If you’ve followed my blog very long, you’ve probably seen mention of the fact that I grew up on a farm that’s been in my family for seven generations. It’s a big part of why I write about Appalachia and have such strong nostalgia for the past. Today I thought I’d share a new poem reflecting on a piece of that history . . . SEVENTH GENERATION How many greats does it take to reach back into the days when a cousin named Electa rode a broke down old horse four days across the mountains to find her wounded brother? A great plan indeed. The bullet broke the bone and lodged there. He ought not to have lived, but he said no Rebel bullet would kill him. So, instead of dying, he sang songs. Surely there was a rock of ages and a sweet hour of prayer, blessed assurance and great is thy faithfulness. Electa found him. Nursed him and brought him back a way that seemed familiar now. Today, paved roads hide that trail. Houses and cars a great washing up of flotsam in the wake of the past. Standing here, on land that’s been passed down and down and down, it’s easy to count back from seven. It’s easy to imagine that I, too, might manage something great.
I’m so excited! I’ve had the opportunity to teach classes at several regional writing conferences and book festivals (this past weekend I taught at a Pennwriters event in Leesburg, Va.). I really enjoy sharing the tips and tricks I’ve learned and hearing from writers at all different stages of the process. I’m always excited about leading a class. But I’m […]
Honeybees aren’t native to WV, but they came to the state with European settlers and, escaping their hives, decided to settle in themselves. Locals soon discovered the sweet treat inside the wild hives and began developing techniques for discovering bee trees. Of course, bees aren’t what you’d call sneaky and when traveling home to their hives they travel in a […]
Five years ago today my first full-length novel released. On the Sunday before, I held a launch party at my church with a reading, book sale, beans & cornbread supper, bluegrass music, and even some square dancing. It was pretty awesome. And not just because I was finally an honest-to-goodness author. It was wonderful because of the people who came and the way they supported me in celebrating my dream-come-true. Here’s what I wrote on this very blog five years ago: “In Appalachian Serenade Delilah realizes that family is something deeper than blood kin. My FAMILY gathered around yesterday evening and we had a celebration. There was church family, work family, neighborhood family, friends family, family family–and it was one of those times when I felt love wrapped all around me like a soft blanket on a cold night.” Much has happened since then. Some of the dear friends who joined us that night have passed on. Both of my parents now have health issues that prevent them from traveling to NC. We have new friends who have become like family. And yet, some things are the same. Most significantly the love and support of my extended family which now also includes author friends and reader friends. It kind of makes me want to have a party and invite you ALL. Hmmmm. I’ve got another book releasing in November. I might do just that . . .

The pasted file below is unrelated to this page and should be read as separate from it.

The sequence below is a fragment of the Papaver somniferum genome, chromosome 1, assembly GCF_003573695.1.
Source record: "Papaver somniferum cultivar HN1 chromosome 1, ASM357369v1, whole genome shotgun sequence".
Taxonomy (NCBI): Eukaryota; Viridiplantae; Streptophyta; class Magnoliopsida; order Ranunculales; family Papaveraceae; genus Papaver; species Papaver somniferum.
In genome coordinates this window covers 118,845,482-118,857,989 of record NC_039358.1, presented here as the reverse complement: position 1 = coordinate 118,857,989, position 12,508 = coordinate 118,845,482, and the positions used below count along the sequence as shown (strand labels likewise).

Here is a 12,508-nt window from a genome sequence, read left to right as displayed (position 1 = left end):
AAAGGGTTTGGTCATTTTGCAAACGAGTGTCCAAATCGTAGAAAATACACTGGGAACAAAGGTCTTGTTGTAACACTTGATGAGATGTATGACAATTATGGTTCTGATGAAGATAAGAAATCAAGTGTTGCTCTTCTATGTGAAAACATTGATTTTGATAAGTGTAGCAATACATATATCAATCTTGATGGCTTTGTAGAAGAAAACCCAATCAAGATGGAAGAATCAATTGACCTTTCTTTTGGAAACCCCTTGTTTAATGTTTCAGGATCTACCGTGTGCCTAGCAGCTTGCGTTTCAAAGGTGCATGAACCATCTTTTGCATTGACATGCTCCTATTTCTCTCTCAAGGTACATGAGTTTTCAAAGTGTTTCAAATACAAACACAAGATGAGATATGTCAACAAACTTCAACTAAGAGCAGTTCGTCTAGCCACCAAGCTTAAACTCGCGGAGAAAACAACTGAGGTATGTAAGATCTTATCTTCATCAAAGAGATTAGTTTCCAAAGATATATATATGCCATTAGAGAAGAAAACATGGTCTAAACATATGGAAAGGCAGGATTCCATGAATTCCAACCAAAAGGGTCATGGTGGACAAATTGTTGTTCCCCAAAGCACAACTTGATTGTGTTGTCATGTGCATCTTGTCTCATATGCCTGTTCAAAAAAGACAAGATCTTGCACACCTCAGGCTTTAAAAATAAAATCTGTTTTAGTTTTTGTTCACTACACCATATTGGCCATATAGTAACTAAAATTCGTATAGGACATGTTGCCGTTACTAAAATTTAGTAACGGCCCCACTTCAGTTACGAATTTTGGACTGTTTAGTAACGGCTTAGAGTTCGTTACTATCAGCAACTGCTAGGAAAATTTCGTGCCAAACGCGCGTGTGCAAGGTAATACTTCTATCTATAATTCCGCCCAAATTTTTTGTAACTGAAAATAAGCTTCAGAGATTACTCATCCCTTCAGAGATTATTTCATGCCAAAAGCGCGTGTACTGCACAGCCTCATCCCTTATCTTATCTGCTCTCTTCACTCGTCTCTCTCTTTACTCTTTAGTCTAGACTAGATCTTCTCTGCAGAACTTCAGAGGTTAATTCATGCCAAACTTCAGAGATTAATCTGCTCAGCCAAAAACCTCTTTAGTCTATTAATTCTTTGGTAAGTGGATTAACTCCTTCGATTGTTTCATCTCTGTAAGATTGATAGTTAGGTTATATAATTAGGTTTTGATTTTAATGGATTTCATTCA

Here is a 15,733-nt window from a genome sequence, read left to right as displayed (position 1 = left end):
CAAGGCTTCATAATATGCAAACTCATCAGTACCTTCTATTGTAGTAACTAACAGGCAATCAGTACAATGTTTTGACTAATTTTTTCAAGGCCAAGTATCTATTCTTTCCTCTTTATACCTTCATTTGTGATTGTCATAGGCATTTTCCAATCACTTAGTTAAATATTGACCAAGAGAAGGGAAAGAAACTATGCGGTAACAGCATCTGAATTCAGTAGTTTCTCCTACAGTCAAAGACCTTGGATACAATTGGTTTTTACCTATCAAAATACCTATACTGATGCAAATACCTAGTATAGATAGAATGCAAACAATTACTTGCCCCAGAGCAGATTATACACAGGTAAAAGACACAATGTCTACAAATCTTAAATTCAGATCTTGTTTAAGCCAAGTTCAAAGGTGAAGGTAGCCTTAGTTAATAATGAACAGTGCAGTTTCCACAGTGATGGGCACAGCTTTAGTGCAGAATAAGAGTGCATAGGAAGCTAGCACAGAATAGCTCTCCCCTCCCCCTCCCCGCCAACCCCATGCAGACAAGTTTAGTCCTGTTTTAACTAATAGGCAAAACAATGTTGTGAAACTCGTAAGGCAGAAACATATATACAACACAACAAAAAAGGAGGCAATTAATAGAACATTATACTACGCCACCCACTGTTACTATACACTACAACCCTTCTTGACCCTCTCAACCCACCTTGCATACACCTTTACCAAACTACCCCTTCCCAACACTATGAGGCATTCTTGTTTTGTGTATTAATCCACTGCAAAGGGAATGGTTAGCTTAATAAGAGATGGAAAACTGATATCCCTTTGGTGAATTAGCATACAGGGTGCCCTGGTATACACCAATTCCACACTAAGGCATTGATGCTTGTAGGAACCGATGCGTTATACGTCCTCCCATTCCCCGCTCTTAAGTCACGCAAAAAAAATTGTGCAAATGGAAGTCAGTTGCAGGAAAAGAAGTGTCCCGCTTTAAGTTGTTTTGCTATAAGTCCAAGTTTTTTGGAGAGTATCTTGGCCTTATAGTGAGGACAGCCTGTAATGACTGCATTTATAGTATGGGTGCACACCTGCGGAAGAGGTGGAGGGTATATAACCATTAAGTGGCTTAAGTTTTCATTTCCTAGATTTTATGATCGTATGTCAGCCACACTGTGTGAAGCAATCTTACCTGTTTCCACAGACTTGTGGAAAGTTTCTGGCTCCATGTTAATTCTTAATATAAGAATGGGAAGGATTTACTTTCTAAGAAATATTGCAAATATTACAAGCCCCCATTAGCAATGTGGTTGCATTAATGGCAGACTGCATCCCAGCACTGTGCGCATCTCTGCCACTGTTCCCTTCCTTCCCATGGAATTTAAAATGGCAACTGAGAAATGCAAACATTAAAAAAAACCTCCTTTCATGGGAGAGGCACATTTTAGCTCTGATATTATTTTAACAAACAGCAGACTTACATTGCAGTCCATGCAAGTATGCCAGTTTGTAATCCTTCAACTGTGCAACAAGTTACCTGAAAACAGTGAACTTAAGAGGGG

I appreciate everyone who chimed in with the name of a favorite southern author for a chance to win an Advance Reading Copy of When Silence Sings. Here’s the list in case you’re looking for an author to add to your TBR stack! Tamera Alexander Sarah Addison Allen Patricia Bradley Jule Cantrell Lauren Denton William Faulkner Heather L.L. Fitzgerald Dorothea Benton Frank Laura Frantz Ann Gabhart John Grisham Silas House Greg Iles Joshilyn Jackson Harper Lee Valerie Luesse Margaret Maron Charles Martin Carson McCullers Sharyn McCrumb Ann Mulligan Mary Alice Munroe Eugenia Price Reynolds Price Nicholas Sparks Lisa Wingate I love the variety of current authors, classics, inspirational, general fiction, and oh a little bit of everything! The South is nothing if not varied. And here’s the bit you’ve been waiting for. The randomly selected winner is . . . JUDY MAHARREY! Judy, send your mailing address to email@example.com and I’ll get that ARC in the mail to you. Happy reading!
I’m super excited to be appearing at the 2019 SIBA Discovery Show in Spartanburg, SC, this September. (That’s the Southern Independent Booksellers Alliance.) The event is primarily for independent booksellers from throughout the south who come to learn best practices and to hear what’s new in Southern fiction. And since I have a story releasing in November–that would be something […]
You’ve almost certainly heard this time of year referred to as the “dog days” of summer. But do you know WHY it’s called that? I always thought it’s because this hot, muggy time of year isn’t hardly fit for a dog. And I had a professor in college who talked about the humidity of late summer making stepping outside feel like stepping into a dog’s mouth. An apt metaphor. But turns out there’s more to it than that. Turns out it’s because this is the time of year when the sun is in the same part of the sky as Sirius – the Dog Star – part of the constellation Canis Major. In late July Sirius actually rises and sets with the sun. And way back in the day, folks thought the star actually added to the heat of the sun. So the dog days are the 20 days before and after Sirius and the sun line up–July 3 through August 11. Which, ironically, is often the hottest time of year in the Northern Hemisphere. Of course, a scientific explanation should never prevent us from embracing some good old-fashioned superstitions. So here are a few related to the dog days of summer: During this time snakes are blind and will strike at anything. If it rains on the first dog day, it will rain every day afterward. Dogs are more likely to go mad during these days. Sores and wounds […]